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Musical Space: The Blue Note

Today I want to celebrate that most American of inventions: the blue note.

We all know the blue note is important. There's a record label and a jazz club named after it. It's the logo of the St. Louis Blues hockey team. So what's a blue note, anyway? It's the note that defines American music of the 20th century. It's a certain sourness, a clash, a note no European composer would dare use. I have a theory that blue notes come from the harmonica.

Here I'm playing the plain old notes of the G-7 chord, G B D and F:

The G-7 chord

Listen to what happens when I bend the B and the D. Now you're hearing notes that don't even exist on the piano:

Bent notes

These bent notes are "blue notes." There's dissonance, a tension between the straight notes and the blue ones. Bending notes on the harmonica makes them more expressive. It's not just the pitch that is changing. You can feel the intensity increase as the metal reeds take the physical strain. The bent notes on the harmonica can be strung into a scale: the blues scale.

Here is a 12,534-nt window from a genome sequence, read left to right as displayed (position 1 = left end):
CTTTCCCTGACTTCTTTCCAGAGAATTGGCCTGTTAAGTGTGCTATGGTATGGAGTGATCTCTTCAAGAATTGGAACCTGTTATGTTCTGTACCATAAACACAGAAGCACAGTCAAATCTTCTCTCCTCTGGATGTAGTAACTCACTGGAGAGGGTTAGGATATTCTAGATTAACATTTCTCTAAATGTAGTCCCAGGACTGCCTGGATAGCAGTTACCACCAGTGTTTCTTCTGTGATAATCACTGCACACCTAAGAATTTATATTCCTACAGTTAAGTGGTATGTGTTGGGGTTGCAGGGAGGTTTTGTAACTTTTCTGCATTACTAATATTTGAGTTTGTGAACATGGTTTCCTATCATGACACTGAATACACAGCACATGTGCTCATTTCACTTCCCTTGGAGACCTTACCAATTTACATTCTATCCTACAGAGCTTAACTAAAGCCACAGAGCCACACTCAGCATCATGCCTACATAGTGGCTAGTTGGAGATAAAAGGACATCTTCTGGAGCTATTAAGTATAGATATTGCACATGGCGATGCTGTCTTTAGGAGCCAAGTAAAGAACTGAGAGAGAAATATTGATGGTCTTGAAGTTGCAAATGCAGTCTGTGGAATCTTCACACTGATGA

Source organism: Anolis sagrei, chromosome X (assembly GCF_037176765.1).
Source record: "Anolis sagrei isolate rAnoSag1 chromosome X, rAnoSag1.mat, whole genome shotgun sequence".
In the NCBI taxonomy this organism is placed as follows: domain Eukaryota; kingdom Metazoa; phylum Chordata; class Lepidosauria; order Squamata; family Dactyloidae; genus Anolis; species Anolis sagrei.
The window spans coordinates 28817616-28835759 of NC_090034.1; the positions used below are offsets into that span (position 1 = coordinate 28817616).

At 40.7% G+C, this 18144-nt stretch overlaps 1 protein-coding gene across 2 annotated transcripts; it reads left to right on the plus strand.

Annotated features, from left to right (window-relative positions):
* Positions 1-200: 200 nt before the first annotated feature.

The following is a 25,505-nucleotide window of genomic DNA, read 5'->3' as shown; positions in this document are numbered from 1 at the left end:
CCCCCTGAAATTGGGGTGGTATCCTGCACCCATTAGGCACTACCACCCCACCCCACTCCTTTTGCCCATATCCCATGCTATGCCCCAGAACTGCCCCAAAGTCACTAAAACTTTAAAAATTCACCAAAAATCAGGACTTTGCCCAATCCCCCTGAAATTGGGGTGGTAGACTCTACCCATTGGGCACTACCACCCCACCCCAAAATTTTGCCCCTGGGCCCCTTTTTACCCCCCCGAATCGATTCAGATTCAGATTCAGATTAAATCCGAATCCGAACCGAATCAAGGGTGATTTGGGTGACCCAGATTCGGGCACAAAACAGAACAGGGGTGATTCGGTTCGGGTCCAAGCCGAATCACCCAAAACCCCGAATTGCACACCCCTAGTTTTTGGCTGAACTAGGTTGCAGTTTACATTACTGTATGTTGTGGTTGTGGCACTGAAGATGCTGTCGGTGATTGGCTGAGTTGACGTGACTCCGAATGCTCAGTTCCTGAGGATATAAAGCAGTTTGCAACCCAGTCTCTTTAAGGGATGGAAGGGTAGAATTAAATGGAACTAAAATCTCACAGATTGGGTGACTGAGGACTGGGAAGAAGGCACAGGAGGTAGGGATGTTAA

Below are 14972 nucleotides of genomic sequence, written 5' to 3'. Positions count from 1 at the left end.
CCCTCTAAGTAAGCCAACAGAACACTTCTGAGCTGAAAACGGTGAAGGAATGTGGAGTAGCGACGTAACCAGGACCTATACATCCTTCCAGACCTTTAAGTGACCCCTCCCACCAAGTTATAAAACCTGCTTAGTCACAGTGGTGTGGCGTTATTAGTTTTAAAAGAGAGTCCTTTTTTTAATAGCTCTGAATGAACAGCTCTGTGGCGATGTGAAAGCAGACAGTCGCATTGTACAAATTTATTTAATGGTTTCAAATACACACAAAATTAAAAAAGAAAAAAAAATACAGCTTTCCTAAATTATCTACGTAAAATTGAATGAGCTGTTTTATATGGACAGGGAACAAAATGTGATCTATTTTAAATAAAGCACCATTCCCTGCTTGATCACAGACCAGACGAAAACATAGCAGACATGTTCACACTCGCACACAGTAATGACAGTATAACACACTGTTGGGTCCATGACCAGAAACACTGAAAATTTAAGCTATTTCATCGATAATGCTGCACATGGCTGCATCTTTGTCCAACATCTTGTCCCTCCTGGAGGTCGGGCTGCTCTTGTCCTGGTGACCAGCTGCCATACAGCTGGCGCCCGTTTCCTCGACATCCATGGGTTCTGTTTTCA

The blue note scale

Luckily for rock and roll these notes translated easily to the guitar. It's the first lick learned by every garage band lead guitarist. Sixties rock — from the Beatles to Jimi Hendrix — could not have existed without it. And I'll bet money that every single surf guitar solo was based on the blues scale.

Pop music is turning away from blue notes because you don't hear that many guitar solos anymore. But still, in my opinion, the blue note is one of the most valuable things America has ever invented.

Mark Foley is principal double bass of the Wichita Symphony Orchestra and professor of double bass and head of Jazz Studies at Wichita State University.